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'Frasier' still fun for multitalented actor
You would be hard-pressed to name two more different heroes than Marshal Matt Dillon, the Wild West lawman of "Gunsmoke," and Seattle's snooty shrink, Dr. Frasier Crane.
Even so, Kelsey Grammer, beginning his ninth year in the "Frasier" title role after nine years as the same character on "Cheers," has his sights set on Marshal Dillon. James Arness played Dillon for a record 20 seasons. That's a record Grammer aims to match playing Frasier.
"Who knows? We might do more," he says. "But we're counting on the next three seasons."
So is NBC, which counts "Frasier" among its few sitcom hits.
Of course, Kelsey Grammer, 46, hasn't stuck with Frasier Crane purely as an endurance contest.
Nor, presumably, is he hanging on just for the money (although he's already set a record as the highest-salaried actor in TV history, reportedly pulling down $1.6 million per week).
No, as "Frasier" marks its 200th episode Tuesday, the bottom line is this: Grammer says he still has fun being Frasier.
"I have never been visited by the fear that he's stale," says Grammer. "Through him, I get to bring to light a lot of things I think about, myself."
Frasier and Kelsey: It seems they share an asymptotic journey as fellow travelers whose paths grow ever closer, yet never quite merge.
Or is the merger a done deal?
"By now, Frasier lives in my subconscious," says Grammer. "We discover life on kind of the same terms.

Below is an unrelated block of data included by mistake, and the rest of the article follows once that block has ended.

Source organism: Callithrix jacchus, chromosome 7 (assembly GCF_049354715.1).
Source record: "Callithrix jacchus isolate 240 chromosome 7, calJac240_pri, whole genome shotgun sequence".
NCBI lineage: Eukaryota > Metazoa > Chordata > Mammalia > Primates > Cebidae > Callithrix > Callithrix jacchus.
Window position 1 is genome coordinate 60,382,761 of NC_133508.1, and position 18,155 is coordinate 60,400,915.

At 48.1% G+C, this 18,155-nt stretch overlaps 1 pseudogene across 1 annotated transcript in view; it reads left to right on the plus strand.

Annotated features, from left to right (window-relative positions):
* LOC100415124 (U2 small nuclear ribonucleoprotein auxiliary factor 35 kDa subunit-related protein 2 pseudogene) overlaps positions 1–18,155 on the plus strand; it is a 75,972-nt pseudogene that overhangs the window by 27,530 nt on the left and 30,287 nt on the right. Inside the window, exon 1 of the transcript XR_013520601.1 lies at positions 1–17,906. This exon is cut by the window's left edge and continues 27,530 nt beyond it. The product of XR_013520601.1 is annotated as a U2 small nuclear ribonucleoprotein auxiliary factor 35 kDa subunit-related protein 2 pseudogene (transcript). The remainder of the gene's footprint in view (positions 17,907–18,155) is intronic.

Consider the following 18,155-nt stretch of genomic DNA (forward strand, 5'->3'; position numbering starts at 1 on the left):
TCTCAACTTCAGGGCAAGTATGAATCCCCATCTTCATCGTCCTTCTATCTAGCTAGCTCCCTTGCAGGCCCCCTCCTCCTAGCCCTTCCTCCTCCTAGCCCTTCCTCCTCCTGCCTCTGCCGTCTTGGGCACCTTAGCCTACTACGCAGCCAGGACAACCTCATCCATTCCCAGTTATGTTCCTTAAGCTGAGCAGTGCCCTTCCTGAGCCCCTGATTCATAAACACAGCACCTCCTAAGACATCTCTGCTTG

"I guess Frasier and I have always looked for the same thing in life: being happy and making an honest living, trying to do some good in the world and changing a few minds if we can. Or at least lifting somebody's burden for a time."
As a feverishly cultivated man for whom order and self-knowledge are everything -- especially since he has neither -- Frasier insists on the finer things in life, and loves to obsess about everything else.
Sure, you laugh at him. But you also admire him. Here's a guy whose taste is unerring, even when exercised in la-di-da ways.
"He's not a complacent character," says Grammer, who applauds Frasier's resolve: What's so wrong with gravitating toward the finer things?
But those who don't know any better are always ready to pounce. That's how Grammer interprets what befell him when, 18 months ago, he returned to the stage to do Shakespeare.
"They were all over me," he says of the disapproving critics. "How dare I come back to New York and play Macbeth, of all things! One guy said I was fat." Grammer shrugs.
"I may have limited my choices by the success I've enjoyed as Frasier," he concedes.